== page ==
"Clients here, we don't push it at them, but we inform them," Rodell says.
Passive-house designs sometimes can be paired with an alternative energy source, such as wind, solar, or geothermal, to augment the energy recovery ventilator and filtration system, he says.
However he contends when such a design is paired with an alternative energy source, it can produce more energy than it uses at various points throughout the year.
"What I'm seeing in practice here is clients are enthused about it because the economics are compelling," Rodell says. "It's a win-win situation when building green means saving money."
He says another benefit of a passive-house design is air quality.
"The interior air quality will usually be higher than outside," Rodell says, because of the filtration system used to ventilate the building. He says that alone can be a big selling point for clients, adding the ventilation system is circulating new air constantly. He claims the system has about a 90 percent efficiency of not letting the heat out of or cold air into a house.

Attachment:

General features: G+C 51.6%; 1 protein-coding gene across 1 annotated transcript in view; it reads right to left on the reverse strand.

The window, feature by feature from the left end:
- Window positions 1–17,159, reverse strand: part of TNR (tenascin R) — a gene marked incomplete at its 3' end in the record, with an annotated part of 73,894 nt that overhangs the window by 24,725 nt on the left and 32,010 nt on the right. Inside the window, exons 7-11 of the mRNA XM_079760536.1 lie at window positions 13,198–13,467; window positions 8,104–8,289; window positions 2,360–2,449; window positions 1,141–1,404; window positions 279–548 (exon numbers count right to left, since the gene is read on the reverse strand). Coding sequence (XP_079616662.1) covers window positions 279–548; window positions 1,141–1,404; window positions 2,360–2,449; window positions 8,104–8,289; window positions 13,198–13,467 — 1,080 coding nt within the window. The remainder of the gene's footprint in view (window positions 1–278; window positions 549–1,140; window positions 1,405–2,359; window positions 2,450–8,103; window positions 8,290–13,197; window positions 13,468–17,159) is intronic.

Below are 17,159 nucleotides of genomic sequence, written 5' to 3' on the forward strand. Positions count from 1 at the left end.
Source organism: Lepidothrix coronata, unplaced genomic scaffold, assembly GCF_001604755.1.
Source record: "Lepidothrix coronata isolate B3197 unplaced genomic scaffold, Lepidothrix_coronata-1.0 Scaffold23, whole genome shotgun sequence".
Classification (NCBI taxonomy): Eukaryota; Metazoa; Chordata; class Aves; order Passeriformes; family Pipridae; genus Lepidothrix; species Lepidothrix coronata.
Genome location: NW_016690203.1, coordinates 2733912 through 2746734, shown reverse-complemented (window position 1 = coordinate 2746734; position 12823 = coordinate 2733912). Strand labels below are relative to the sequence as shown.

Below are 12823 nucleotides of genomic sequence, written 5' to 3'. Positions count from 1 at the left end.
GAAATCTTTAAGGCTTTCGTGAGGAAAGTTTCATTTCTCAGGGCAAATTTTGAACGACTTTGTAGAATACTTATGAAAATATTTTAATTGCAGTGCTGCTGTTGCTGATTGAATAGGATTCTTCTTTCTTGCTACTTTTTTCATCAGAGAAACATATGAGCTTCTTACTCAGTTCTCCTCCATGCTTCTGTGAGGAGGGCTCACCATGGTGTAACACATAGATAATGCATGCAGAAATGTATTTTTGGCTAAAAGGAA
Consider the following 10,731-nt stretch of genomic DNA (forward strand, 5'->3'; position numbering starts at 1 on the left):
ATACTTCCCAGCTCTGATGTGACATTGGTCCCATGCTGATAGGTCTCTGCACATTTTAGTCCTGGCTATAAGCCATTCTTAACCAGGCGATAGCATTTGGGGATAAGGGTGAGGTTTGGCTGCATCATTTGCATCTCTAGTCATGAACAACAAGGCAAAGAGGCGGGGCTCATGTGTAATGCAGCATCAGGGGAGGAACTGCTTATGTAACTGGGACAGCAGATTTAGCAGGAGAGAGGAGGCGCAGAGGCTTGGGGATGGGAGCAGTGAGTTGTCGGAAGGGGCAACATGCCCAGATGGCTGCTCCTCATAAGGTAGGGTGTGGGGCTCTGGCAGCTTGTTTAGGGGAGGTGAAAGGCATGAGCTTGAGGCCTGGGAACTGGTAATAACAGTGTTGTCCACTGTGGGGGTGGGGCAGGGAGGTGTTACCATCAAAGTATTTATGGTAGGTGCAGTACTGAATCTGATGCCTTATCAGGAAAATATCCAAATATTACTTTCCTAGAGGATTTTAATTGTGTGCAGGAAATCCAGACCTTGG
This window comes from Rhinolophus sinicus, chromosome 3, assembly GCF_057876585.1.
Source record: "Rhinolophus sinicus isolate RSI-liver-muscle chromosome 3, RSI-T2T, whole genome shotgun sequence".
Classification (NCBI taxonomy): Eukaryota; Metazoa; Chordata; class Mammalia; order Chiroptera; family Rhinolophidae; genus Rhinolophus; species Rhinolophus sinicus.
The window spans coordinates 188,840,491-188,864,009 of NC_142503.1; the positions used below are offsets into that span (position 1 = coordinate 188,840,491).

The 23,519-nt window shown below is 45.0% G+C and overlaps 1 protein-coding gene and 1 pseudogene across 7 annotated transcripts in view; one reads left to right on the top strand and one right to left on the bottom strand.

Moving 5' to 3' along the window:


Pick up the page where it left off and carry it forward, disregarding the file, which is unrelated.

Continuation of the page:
Passive-house certification is a combination of training and tests that can take between a month and a couple years, depending on how intensively an architect pursues the certification, he says.
Kirkwood Rodell Architects designs commercial, institutional, and high-end residential projects. Rodell designed an approximately 8,000-square-foot office building at 25 W Cataldo in 2006. The firm also designed the Northpointe Retirement Community, now Brookdale Place NorthPointe , a 110-unit retirement facility located at1110 E. Westview Court in the late 1990s.